Thursday, December 30, 2010

The Curmudgeon Speaks, or, Why Current Pop Music is Crap

Since our usual independent eclectic mix radio station has been off the air lately, at work we've had to listen to the Top 40 station. It's usually just background noise, but during the times when I have found myself consciously paying attention to it I've been reminded how much I despise Top 40 music. Cases in point:

  • That Katy Perry song about fireworks. While her voice was somewhere between mildly irritating and vaguely discomforting before, this song takes its most horrific qualities and condenses them down into a repetitious, syncopated shriek of a chorus that sounds like a yapping pack-a-day chihuahua being given the heimlich. Such songs so ridiculous that I can almost hear her record company handlers snickering about what they can get the public to lap up next.

  • That one melodramic slog of a tune by that one hipster chick that they always play on VH1. I didn't think people had the attention span for songs like this anymore. Not only is it excruciating to listen to, but if you are unfortunate enough to catch the video you are subjected to a parade of video cliches du jour: everything is in slow motion but they can still lip-sync in perfect time, gratuitous tattoos, synchronized group dancing, stylized fighting-as-choreography, and overwrought middle-school-drama-class acting. Music to slit wrists to.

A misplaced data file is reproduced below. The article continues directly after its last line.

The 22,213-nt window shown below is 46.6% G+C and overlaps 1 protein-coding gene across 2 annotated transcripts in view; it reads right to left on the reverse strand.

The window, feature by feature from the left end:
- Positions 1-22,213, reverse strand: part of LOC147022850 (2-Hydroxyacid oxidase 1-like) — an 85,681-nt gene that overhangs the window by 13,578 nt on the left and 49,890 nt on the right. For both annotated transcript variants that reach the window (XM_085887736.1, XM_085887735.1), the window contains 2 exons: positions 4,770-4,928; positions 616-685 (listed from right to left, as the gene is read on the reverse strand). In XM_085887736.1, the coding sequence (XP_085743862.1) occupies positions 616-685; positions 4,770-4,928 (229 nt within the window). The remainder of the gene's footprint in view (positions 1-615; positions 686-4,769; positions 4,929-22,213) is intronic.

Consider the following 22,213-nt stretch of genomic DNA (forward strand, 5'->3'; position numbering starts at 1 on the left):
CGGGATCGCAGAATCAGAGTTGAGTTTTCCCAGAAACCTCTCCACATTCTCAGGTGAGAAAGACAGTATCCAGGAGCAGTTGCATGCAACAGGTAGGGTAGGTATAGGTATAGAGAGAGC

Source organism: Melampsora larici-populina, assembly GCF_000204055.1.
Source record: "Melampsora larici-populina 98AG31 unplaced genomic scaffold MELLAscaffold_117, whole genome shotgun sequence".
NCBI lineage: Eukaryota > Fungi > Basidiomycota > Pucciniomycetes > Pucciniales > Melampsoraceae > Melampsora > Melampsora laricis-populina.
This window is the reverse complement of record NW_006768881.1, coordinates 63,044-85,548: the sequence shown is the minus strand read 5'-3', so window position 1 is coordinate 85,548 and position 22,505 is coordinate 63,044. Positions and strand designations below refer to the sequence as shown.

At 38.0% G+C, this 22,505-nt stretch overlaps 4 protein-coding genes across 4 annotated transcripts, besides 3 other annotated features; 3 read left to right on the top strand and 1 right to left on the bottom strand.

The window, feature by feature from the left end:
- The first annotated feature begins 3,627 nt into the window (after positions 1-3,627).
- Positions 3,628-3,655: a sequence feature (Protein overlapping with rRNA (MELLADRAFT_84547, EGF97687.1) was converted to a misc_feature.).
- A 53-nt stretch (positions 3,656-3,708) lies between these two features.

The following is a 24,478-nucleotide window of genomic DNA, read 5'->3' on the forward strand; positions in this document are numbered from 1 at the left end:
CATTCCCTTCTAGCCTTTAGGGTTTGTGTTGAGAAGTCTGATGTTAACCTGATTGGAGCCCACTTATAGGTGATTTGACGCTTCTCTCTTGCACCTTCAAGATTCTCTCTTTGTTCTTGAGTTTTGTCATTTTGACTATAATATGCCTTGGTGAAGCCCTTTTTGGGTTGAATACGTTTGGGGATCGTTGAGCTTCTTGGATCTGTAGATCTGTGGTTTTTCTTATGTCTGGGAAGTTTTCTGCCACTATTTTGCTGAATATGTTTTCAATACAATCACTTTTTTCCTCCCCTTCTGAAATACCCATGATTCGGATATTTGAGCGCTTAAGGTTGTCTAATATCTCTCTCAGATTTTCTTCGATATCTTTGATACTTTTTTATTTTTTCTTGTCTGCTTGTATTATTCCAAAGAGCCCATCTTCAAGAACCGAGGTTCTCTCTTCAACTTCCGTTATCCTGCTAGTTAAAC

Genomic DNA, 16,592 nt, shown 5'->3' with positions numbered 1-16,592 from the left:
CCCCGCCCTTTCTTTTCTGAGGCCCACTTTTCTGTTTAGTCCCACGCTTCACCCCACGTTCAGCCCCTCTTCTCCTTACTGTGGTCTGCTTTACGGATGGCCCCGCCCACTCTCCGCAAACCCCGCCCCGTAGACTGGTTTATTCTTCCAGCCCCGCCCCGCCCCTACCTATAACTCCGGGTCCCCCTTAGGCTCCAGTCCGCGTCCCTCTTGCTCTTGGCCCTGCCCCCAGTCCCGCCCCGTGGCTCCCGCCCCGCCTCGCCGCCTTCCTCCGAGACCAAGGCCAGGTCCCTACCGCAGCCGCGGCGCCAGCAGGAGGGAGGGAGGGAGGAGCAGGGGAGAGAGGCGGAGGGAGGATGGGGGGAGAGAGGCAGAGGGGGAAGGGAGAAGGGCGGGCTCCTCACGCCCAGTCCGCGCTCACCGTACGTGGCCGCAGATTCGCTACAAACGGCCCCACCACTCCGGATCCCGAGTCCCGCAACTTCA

• Finally, the most egregious example of what is wrong with pop music today: the cover of Def Leppard's "Photograph" by some American Idol guy. One of the few songs that, upon hearing, I am compulsively moved to extinguish its source immediately. Made all the worse by the fact that the original is one of the most gnarly examples of 80s Camaro rock ever. It was only recently that I was feeling sufficiently masochistic to listen to this clunker in its entirety. Actually I was doing something I couldn't get away from so I had to. Four minutes of my life I'll never get back. Covers can be respectable or even quite good when a band takes another song and makes it their own, so to speak, interpreting and expressing it through their own filter to create something familiar yet unique. This song is not that. There is no originality, rather a rote, paint-by-numbers "update" of the original right down to the vocal fills. Santana should be ashamed of himself. But what should we expect from a sold-out has-been and another nameless product from a televised popularity contest? Write your own songs, people.



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